From what I’ve read from the ticket groups and the statements from Ian Ayre, the key point we should all be focussing on is this: according to the figures from the supporter group that spent 13 months in meetings with the club, if the pricing structure had stayed the same as it is now, the new stand would mean total revenue from Anfield would be £37million.
The new pricing structure actually means that the revenue will be £39m. A figure that was arbitrarily set by our owners as the amount they wanted to make from ticket sales.
So, when the headline-grabbing low and high numbers for individual tickets are all put into the wash, what comes out the other end is a net increase in ticket prices to watch Liverpool at Anfield. A net increase to a pricing structure that is already pricing out a large portion of supporters.
I don’t know about anyone else, but I can’t see any rational argument as to why squeezing an extra £2m out of fans going to the game makes a blind bit of difference to how well we operate as a business or as a football club.
Signing new players some will say? So that £2m from us would have brought Alexis Sanchez in, or Alex Teixeira? Really?
The club might say that it’s ok though, because the extra money will come from people who can afford to pay it. That simply misses the point of what I understand the ticketing group was trying to achieve, and what we should all be supporting.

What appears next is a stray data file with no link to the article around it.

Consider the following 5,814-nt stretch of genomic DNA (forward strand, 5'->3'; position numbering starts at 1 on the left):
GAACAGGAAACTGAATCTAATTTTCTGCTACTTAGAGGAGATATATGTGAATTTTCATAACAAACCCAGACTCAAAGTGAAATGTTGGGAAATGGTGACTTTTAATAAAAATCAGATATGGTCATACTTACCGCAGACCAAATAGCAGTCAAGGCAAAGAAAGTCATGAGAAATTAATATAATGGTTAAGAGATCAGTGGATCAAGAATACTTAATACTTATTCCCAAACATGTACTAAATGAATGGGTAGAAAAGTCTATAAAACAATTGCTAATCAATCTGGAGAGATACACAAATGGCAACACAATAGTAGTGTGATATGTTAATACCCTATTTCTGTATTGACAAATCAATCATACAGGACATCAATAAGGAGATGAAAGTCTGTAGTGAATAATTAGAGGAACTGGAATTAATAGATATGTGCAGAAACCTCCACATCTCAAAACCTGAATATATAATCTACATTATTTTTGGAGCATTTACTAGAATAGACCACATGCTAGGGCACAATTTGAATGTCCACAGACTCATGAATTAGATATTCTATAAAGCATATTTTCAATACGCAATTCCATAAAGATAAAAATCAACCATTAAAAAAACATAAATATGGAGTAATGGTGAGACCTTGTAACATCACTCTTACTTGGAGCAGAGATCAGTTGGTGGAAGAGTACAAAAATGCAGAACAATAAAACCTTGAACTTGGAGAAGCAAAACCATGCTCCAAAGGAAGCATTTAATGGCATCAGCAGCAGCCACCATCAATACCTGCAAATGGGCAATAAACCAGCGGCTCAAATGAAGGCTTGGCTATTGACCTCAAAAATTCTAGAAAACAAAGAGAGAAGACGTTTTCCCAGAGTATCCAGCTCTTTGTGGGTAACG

The biggest issue I have with the £2m overall increase though, is that if I was to develop a product that I could pitch to the commercial heads of our club that gave them a vastly increased chance of Anfield’s atmosphere going back to the way it used to be, which would result in an extra 10 points a season through the direct impact it has on the team as well as a direct impact on revenue through more commercial deals and more TV appearances because of everyone wanting to be associated with the famous Anfield atmosphere, what do you think they would say?
What if I said to them that this product would cost £2m a year? Or even £4m?
Would it be worth that investment considering the returns it could bring?
I’d say they’d bite my hands off for a product like that, and yet they won’t buy it when it’s presented as substantial reduced ticket prices for supporters. Twenty thousand reduced price tickets and 1,000 free tickets for local kids over the entire season represents a tiny percentage of the total available tickets. Hardly atmosphere saving or ground-breaking is it?